In the last few months we’ve had a succession of red storm warnings. There has been pretty much everything fecked at this little place from hurricanes to arctic blasts and snowstorms, and now a flippin’ heatwave.  It’s like all the other weathers have spotted that the rain has been keeping Ireland all to itself for all these years and now they are all trying to get a piece of the action.


People are actually saying things like “It’s too hot.” For the love of all that’s holy lads, we whine about the damp weather from one end of the year to the other and the first bit of decent weather we get and what do we do…start moanin’.  I heard someone complaining that we should have bigger reservoirs and we wouldn’t have to cut back on water use. For feck sake! It’s usually raining in summer, why do we need bigger reservoirs for a once in a thirty year event. Get over yourself.

There are more important things to worry about like, what’s the best solution to gentlemen’s supermarket shopping attire in this weather? I found myself freezing my nethers off as I worked my way through the frozen food section, because it’s really not a shorts and t-shirt environment. I mean what’s the dress code?

Speaking of dress code, lads… seriously, the vesty top you wore to Lanzarote six years ago, beige with a faded, unrecognisable print on the front from Dunnes Stores, with three-quarter length, blue shorts (waist 28” –Belly 40”)  and a pair of flip flops, is not appropriate attire – anywhere- anytime –any weather. Kop yourselves on and show a little dignity.

But like I say, we are losing the run of ourselves. There are lads and lassies all over the world in far warmer climates, putting on coats in similar temperatures because it’s too cold. Fair enough it is a little bit on the hot side, and Ok it is a bit tricky finding a choc-ice or a brunch in every shop, but seriously like I already said, this is nothin’.  Now the weather when I was a lad …


But hold fast. The recent vile threat from the Met office, is that we may be about to see that oh so familiar sight again soon – rain.  As sure as eggs is eggs it’ll return. We all know it but we just don’t want to face it.  The truth be told, if it wasn’t for our new found desire to preserve the planet, most of us would secretly – if we thought we could get away with it – starting burning smoky coal and upping the emissions from our cars, just so Ireland could get a bit of the auld global warming that’s supposed to be going around.  Never mind the 800 years of oppression from the British – sure we’re bessie mates again now. Prince what’s his face and your wan from Suits are over at the minute drinkin and carousin’ and telling jokes about football coming home and watching kids play hurling in Croker.  What about 800 years of feckin’ rain? That’s the big issue. Don’t we deserve a break?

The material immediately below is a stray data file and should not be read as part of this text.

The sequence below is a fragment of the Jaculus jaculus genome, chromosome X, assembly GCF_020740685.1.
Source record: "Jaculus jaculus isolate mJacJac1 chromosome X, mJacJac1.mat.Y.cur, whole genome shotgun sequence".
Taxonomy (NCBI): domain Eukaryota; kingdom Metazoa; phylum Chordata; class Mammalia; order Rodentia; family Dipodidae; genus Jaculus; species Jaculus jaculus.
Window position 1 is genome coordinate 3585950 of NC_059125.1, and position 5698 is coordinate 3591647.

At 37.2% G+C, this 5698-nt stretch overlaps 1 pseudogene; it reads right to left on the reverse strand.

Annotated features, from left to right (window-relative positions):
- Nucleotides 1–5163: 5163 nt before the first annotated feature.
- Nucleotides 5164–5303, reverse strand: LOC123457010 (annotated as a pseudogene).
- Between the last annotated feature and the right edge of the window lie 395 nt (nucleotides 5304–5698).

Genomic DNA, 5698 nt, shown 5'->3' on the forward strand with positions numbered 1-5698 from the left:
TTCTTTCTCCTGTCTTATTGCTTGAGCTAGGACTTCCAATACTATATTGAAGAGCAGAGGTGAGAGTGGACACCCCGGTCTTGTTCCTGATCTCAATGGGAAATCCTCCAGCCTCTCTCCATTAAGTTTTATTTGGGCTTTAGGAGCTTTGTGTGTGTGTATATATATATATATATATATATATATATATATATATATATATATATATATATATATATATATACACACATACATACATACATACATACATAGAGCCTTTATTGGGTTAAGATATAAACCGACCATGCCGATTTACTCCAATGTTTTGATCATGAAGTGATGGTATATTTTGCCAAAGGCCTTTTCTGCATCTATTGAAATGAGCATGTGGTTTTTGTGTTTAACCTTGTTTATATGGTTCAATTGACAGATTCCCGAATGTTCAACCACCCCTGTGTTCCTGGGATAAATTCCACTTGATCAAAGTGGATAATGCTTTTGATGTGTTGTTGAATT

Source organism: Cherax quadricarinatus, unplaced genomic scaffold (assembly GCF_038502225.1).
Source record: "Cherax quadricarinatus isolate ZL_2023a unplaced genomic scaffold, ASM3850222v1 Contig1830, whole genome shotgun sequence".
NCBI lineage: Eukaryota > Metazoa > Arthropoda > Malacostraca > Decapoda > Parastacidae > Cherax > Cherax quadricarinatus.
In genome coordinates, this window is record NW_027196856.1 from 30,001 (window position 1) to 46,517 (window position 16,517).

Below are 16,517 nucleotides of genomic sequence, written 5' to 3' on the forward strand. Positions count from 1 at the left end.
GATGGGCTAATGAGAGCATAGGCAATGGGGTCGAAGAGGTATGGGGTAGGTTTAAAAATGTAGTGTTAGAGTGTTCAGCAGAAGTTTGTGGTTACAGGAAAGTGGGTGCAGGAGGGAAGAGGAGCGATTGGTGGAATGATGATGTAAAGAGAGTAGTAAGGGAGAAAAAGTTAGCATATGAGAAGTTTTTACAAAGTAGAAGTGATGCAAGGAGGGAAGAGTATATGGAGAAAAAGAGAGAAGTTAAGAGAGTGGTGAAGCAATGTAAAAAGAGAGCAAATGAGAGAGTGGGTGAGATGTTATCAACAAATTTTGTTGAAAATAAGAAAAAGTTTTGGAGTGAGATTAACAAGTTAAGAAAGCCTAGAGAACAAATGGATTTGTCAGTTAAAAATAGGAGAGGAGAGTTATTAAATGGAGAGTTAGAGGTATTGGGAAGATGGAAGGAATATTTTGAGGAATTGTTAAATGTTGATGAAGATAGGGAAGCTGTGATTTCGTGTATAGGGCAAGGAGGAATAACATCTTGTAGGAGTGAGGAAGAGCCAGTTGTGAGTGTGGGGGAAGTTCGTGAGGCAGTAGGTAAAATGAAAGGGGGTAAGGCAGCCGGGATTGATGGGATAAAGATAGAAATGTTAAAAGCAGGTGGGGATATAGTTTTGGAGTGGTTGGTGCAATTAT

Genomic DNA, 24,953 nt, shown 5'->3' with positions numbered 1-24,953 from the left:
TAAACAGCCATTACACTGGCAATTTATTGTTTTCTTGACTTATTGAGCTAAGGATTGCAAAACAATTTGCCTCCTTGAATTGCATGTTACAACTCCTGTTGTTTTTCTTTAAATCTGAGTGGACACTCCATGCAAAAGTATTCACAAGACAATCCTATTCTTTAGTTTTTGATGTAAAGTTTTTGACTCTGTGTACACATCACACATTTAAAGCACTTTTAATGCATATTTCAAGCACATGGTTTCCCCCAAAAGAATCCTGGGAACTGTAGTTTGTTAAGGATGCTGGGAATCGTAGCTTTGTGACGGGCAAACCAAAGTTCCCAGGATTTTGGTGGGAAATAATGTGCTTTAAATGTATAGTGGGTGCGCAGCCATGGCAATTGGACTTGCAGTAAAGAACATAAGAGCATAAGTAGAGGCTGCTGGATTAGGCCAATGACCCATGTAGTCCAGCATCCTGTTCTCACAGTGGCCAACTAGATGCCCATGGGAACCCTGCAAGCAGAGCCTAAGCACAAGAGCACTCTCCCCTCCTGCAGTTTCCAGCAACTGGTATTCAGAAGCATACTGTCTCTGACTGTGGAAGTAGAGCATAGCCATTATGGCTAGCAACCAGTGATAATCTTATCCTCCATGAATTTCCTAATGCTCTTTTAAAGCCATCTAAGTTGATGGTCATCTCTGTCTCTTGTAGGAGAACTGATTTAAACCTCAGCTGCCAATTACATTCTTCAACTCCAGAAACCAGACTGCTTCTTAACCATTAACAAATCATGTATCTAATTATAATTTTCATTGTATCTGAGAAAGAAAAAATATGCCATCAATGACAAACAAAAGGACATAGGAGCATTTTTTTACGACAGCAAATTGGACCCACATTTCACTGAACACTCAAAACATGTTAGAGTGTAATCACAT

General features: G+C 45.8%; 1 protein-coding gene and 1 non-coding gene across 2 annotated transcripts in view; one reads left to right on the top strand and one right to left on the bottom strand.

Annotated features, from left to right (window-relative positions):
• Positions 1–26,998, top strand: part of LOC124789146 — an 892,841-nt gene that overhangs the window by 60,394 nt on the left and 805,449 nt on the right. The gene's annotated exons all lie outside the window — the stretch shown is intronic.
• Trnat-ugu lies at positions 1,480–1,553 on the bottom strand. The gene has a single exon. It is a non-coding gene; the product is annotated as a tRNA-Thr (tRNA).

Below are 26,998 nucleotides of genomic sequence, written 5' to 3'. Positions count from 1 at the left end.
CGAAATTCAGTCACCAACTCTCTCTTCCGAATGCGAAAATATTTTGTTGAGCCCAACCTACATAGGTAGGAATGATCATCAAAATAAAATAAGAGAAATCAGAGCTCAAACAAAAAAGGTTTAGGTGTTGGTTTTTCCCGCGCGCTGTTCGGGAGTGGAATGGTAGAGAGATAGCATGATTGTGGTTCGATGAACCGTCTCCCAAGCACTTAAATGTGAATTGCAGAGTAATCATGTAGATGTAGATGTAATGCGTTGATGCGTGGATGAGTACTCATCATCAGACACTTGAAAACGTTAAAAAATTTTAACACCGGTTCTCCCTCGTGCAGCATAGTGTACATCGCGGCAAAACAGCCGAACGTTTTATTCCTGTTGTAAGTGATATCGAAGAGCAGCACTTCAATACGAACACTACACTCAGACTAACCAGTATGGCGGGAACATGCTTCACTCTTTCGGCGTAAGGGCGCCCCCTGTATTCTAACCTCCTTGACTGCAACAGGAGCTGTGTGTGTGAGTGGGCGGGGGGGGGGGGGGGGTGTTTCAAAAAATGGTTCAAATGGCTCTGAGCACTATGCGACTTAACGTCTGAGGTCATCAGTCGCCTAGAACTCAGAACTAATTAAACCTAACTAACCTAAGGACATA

You know what’s next.  The temperatures will fade, the clouds will appear, we’ll all be looking out the window saying things like, “hopefully it’ll clear up for the weekend” but knowing in our hearts and souls that it’ll bucket down on Saturday.  There’ll be whispered talk of “sure maybe we’ll have an Indian summer in September” but afraid to be greedy after a few weeks of good weather, we won’t say it too loud in case in doing so, we jinx it.

There’ll be “the kids’ll be back to school soon” before long and “sure then Halloween will be on top of us.” Oh yes and it’s a fast and slippery slope we’re heading down then I tell you. You know it, I know it, the dogs melting on the streets of Ireland know it – It won’t be long ‘till Christmas…

Haven’t read a Max Power book yet?  I think it’s time to pick one up.
Max Power’s books include, Darkly Wood, Darkly Wood II The woman who never wore shoes, Larry Flynn, Bad Blood and Little Big Boy